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Inspection carried out on 17 Jan 2019

During a routine inspection

Inspection carried out on 11/01/2018

During a routine inspection

Letter from the Chief Inspector of General Practice

We carried out an announced comprehensive inspection at Abbey Road Surgery on 27 September 2016. Overall the rating for the practice was inadequate; specifically it was rated inadequate for providing safe and well-led services, requires improvement for providing caring and responsive services and good for providing an effective service. As a result, the practice was placed into special measures for a period of six months.

We carried out an announced comprehensive inspection at Abbey Road Surgery on 25 May 2017. Overall the rating for the practice was requires improvement; specifically it was rated as inadequate for safe services, requires improvement for responsive and well-led services and good for providing an effective and caring service. The practice remained in special measures for a period of six months.

The full comprehensive reports on the September 2016 and May 2017 inspections can be found by selecting the ‘all reports’ link for Abbey Road Surgery on our website at www.cqc.org.uk.

This inspection was an announced comprehensive inspection carried out on 11 January 2018 to confirm that the practice had carried out their plan to meet the legal requirements in relation to the breach in regulation that we identified in our previous inspection on 25 May 2017. This report covers our findings in relation to those requirements and also additional improvements made since our last inspection.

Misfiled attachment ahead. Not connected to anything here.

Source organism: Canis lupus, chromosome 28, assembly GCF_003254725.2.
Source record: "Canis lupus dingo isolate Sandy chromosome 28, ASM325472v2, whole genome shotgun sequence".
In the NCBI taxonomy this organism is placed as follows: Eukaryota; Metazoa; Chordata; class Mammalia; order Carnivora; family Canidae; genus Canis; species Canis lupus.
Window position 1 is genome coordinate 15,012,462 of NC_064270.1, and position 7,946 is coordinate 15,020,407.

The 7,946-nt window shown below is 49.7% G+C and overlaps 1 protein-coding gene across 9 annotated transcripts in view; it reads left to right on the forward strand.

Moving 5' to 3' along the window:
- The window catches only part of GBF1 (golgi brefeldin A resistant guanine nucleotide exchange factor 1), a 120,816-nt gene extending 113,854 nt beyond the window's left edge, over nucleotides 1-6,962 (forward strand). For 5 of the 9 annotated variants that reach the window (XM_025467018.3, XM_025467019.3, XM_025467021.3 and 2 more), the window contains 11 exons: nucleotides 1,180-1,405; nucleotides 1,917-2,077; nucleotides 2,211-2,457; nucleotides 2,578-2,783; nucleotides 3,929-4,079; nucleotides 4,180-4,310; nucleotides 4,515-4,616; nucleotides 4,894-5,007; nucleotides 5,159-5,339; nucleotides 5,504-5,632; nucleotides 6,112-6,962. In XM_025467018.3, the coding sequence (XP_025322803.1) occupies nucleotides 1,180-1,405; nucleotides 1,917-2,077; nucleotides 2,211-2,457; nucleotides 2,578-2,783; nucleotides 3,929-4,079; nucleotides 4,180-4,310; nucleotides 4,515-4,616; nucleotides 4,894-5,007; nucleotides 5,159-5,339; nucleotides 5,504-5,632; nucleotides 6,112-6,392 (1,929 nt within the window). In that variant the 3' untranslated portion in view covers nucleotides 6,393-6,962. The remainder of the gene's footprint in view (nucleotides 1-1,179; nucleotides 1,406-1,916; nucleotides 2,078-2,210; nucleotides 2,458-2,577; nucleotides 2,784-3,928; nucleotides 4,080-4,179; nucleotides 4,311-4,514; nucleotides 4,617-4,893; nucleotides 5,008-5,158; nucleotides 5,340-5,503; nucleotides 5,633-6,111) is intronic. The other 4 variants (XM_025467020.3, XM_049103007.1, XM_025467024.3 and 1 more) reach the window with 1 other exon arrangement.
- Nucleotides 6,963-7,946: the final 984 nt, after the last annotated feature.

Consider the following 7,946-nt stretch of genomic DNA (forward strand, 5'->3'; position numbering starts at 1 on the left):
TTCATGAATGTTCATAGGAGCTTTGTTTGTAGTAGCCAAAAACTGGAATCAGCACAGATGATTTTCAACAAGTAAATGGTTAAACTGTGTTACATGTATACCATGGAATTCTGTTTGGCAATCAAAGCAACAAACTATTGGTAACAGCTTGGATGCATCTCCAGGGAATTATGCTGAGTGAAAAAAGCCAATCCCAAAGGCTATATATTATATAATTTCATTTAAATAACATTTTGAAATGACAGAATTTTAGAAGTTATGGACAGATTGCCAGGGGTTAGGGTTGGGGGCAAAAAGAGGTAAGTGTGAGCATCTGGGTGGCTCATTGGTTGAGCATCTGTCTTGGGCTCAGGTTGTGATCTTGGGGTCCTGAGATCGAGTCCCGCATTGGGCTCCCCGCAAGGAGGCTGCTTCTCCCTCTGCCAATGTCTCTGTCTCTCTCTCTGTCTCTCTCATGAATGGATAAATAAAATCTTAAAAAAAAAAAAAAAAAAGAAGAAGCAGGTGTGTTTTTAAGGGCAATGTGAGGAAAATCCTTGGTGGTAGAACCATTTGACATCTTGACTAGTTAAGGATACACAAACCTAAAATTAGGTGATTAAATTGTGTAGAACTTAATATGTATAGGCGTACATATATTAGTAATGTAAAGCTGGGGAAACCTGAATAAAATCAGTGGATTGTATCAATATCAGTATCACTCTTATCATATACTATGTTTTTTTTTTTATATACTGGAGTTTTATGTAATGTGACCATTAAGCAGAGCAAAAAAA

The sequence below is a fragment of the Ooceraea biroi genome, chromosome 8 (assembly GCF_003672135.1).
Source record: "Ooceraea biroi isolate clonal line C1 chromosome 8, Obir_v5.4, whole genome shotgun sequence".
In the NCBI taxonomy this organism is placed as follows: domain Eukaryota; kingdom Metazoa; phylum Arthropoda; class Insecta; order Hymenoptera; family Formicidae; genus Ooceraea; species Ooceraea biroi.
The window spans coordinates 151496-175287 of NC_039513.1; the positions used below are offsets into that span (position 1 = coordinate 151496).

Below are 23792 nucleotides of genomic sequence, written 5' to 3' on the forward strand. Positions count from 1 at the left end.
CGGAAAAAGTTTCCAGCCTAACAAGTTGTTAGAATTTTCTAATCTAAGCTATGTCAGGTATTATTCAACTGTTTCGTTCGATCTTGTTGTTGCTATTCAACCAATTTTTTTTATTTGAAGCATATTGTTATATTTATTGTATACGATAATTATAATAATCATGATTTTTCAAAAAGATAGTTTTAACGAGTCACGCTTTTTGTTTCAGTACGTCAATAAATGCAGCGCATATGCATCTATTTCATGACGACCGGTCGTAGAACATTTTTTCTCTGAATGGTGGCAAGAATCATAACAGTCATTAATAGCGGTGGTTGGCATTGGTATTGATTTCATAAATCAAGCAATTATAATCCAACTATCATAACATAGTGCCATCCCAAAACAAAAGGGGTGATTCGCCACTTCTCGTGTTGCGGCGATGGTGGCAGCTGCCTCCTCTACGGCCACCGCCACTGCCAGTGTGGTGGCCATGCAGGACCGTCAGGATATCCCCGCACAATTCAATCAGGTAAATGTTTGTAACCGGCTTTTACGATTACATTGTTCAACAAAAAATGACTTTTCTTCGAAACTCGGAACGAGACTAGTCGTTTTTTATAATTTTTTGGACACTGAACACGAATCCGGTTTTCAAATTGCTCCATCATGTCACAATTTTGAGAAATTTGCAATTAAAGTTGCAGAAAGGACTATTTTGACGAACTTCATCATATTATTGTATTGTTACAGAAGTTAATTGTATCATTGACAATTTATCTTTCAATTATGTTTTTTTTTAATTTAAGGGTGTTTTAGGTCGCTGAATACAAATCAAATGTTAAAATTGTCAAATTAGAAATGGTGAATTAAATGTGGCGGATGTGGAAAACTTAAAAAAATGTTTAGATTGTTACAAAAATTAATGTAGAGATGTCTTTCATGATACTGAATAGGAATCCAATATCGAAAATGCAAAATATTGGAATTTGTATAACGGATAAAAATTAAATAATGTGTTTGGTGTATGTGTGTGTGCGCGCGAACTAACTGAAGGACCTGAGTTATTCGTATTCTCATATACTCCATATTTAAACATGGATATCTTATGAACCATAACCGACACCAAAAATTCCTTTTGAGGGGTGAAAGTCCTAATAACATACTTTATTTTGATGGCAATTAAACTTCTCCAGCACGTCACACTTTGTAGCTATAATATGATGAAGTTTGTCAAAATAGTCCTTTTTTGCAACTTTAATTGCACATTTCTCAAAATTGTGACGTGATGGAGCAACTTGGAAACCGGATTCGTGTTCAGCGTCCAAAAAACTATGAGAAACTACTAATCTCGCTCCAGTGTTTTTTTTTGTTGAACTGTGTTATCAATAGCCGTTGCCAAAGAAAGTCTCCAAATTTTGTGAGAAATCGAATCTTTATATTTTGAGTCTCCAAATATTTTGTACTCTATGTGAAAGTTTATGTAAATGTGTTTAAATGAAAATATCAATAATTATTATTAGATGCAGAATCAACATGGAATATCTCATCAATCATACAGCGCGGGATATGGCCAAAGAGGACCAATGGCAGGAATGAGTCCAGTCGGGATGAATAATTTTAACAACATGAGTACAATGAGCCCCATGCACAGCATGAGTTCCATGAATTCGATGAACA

Overall the practice is now rated as Good.

The key questions are rated as:

Are services safe? – Good

Are services effective? – Good

Are services caring? – Good

Are services responsive? – Good

Are services well-led? – Good

As part of our inspection process, we also look at the quality of care for specific population groups. The population groups are rated as:

Older People – Good

People with long-term conditions – Good

Families, children and young people – Good

Working age people (including those recently retired and students – Good

People whose circumstances may make them vulnerable – Good

People experiencing poor mental health (including people with dementia) - Good

At this inspection we found:

  • The practice had clear systems to manage risk so that safety incidents were less likely to happen. When incidents did happen, the practice learned from them and improved their processes.
  • The practice had systems to safeguard children and vulnerable adults from the risk of abuse. Staff demonstrated that they understood their responsibilities.
  • The practice routinely reviewed the effectiveness and appropriateness of the care it provided. It ensured that care and treatment was delivered according to evidence- based guidelines.
  • Staff worked with other health and social care professionals to deliver effective care and treatment.
  • Staff treated patients with compassion, kindness, dignity and respect.